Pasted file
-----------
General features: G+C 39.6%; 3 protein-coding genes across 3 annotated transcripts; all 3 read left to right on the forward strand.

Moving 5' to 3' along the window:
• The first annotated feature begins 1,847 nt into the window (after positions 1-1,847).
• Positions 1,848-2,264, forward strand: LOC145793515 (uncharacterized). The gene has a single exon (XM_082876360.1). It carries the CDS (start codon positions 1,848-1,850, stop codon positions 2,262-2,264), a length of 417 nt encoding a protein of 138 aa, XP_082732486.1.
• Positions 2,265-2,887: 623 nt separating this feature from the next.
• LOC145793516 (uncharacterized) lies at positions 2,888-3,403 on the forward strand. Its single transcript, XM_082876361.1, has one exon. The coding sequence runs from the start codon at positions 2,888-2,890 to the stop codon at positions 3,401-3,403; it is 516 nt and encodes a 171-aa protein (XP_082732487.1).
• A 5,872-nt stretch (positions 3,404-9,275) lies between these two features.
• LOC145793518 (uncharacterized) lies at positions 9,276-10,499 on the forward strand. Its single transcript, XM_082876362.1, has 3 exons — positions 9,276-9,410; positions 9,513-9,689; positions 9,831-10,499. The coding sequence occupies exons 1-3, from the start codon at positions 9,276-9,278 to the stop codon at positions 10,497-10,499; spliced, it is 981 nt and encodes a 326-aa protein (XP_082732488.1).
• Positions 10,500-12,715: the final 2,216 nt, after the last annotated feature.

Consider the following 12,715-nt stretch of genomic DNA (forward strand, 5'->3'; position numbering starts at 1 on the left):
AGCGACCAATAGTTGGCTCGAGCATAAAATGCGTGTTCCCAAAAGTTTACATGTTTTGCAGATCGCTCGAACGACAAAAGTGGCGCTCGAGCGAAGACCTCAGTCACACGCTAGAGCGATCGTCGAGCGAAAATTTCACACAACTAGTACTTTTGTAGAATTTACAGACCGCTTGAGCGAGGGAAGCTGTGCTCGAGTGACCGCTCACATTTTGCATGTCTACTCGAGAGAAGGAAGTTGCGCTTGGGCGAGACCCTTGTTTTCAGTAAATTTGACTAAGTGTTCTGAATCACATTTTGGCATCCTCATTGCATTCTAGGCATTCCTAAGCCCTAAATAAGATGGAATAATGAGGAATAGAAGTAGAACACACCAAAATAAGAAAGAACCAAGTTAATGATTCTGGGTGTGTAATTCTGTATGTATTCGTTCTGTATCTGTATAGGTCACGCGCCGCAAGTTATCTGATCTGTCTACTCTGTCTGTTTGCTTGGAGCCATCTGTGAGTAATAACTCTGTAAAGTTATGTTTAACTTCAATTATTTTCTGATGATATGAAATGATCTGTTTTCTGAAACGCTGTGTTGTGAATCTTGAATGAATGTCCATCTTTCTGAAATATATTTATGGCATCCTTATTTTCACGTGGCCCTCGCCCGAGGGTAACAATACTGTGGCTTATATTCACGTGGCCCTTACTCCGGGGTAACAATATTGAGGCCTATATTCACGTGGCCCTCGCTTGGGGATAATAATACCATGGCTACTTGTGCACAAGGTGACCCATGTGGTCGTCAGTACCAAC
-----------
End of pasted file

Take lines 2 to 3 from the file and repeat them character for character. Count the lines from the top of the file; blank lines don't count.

Moving 5' to 3' along the window:
• The first annotated feature begins 1,847 nt into the window (after positions 1-1,847).